Interview Issue Three Jim Leggett

Dreams, drams and deceit

The story of an intrepid lawyer who ended Tennessee temperance

Of all the fraternities, associations, clubs and professions sharing kindred spirits, those into the joys of flying aeroplanes, motorcyclists, distillers too, certainly get the most enjoyment out of life. Did I mention lawyers? Despite Shakespeare’s jaundiced eye on the ancient profession, I’m gleefully clinking Glencairns with Heath Clark Esq., the intrepid attorney who shot down Tennessee’s prohibitive liquor laws.

H. Clark Distillery, Thomson’s Station, lies 30 miles south of Nashville, discussing Heath’s penchant for making a rather seductive Tennessee Black and Tan whiskey, prohibitive liquor laws, political back biting, skullduggery, and his finally convincing Tennessee legislators to legalize new distilleries.

You need to shut up and go do it!

“Those nine words changed my life” Heath grins, pouring a dark whiskey of his own making “I grew up on a beef farm outside of Tullahoma, smack in the heart of Tennessee Whiskey country. Having family members working at Jack Daniels, I was fortunate in getting to visit often. Early on I fell in love with the aromas of mash, processing procedures, of course their whiskey – which led my concerns over prohibition-like laws preventing the distilling of whiskey.

“I droned on about it to the point that my then boss, exasperatedly listening, swung his chair around commanding ‘You need to shut up and go do it!’’

“In 2008 I was a lawyer for a hospital company near Nashville when the inspiration to start a distillery struck me as a calling. Problem, it was illegal to make whiskey in 92 of Tennessee’s 95 counties! To “go legal” meant you required county-wide voter referendums to allow distilling. (Package store and by-the-drink sales also required separate referendums). Prohibition in Tennessee lasted nearly 30 years, shuttering hundreds of distilleries, due to its statutory hangover, Tennessee hosted only three distilleries as late as 2009.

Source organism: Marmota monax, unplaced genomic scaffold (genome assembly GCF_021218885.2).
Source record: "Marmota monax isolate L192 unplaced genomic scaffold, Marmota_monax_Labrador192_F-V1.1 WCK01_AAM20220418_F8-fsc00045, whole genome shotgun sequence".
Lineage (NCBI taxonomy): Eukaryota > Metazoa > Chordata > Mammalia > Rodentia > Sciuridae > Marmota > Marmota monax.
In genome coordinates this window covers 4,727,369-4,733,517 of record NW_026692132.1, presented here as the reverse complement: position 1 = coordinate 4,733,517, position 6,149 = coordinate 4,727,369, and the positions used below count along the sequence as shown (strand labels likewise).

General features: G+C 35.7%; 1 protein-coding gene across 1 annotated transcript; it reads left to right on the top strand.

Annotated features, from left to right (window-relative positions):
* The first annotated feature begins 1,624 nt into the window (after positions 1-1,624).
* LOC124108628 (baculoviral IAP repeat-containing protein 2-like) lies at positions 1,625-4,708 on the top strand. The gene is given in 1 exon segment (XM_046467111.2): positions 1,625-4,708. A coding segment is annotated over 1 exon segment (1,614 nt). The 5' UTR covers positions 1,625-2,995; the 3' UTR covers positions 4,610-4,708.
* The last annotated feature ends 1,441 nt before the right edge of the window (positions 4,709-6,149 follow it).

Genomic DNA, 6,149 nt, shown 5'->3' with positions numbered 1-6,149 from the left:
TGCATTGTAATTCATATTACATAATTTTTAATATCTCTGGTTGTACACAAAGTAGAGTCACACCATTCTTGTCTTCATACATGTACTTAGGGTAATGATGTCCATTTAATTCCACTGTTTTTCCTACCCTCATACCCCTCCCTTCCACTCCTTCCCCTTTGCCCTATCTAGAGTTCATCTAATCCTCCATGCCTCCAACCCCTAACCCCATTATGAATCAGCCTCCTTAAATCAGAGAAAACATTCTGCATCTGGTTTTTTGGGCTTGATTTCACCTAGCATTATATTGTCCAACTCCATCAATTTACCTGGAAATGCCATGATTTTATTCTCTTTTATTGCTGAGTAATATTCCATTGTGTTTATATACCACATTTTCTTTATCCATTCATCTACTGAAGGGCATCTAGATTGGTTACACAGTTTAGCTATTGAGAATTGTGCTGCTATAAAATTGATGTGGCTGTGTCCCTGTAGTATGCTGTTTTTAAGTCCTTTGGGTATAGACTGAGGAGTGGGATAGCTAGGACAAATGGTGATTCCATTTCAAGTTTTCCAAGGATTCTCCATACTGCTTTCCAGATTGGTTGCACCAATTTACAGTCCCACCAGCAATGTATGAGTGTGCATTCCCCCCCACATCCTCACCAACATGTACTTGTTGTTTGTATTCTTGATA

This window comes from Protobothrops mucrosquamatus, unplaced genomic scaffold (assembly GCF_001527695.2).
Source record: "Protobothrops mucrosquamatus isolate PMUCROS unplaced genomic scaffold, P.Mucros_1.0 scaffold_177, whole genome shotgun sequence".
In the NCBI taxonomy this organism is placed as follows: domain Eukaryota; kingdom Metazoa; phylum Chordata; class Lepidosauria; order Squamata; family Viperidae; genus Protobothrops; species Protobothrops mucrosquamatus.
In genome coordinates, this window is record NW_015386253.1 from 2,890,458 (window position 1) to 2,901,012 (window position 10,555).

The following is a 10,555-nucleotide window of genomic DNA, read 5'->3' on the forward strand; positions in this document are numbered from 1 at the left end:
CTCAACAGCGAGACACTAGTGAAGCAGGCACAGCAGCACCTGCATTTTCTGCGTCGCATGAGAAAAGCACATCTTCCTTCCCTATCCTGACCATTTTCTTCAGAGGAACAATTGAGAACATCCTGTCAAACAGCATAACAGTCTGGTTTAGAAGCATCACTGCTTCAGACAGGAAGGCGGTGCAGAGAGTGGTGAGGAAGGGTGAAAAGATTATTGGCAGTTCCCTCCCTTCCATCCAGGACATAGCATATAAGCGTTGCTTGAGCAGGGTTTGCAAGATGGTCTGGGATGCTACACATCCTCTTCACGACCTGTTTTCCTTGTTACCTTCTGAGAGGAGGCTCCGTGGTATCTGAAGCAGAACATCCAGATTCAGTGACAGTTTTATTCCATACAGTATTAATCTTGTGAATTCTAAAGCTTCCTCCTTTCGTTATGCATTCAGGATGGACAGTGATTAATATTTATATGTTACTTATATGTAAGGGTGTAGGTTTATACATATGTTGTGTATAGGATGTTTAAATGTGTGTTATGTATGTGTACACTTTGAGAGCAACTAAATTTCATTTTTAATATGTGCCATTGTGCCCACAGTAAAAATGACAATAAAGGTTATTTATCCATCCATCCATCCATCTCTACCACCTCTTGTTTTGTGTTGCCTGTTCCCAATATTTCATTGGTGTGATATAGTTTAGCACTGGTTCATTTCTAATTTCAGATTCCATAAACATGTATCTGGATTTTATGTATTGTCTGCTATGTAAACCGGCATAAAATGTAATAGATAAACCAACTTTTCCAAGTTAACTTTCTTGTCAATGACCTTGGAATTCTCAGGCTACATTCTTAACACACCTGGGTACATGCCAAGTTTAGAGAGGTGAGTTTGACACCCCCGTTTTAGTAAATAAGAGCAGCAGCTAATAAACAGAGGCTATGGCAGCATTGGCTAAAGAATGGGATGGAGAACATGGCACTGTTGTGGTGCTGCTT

“Without the resources or patience to go through a referendum and unable to move back home without hurting my legal practice in healthcare M&A, the path of least resistance was legislative. Betting people who liked to drink whiskey wouldn’t mind if someone made it, I sketched out the draft of a bill that would waive the referendum requirement for distilling in ‘wet’ counties (i.e. those already ok with retail sales). 

“This idea would allow distilling in all but 71 of Tennessee’s 95 counties (24 of them still being dry at the time, we’re down to 14 today).

“While I had taken a class in law school called ‘Legislation’, I hadn’t drafted real or academic legislation since then. Nor had I lobbied anyone, except my boss petitioning for an additional vacation time. Really I had no idea how to bring my proposition to reality.”

Politics and all that…

“Meeting with a lobbyist friend, I quickly realized I couldn’t afford that sort of help, his offer contingent on $30,000 a year for three years, with absolutely no guarantees! Instead I talked to my dentist, who was active in local politics. By coincidence another patient was State Senator Bill Ketron, he’d already done more to move Tennessee’s spirits laws into the modern era than anyone else, liked my ideas which, following much behind- the-scenes negotiating, finally became Senate Bill 1955.”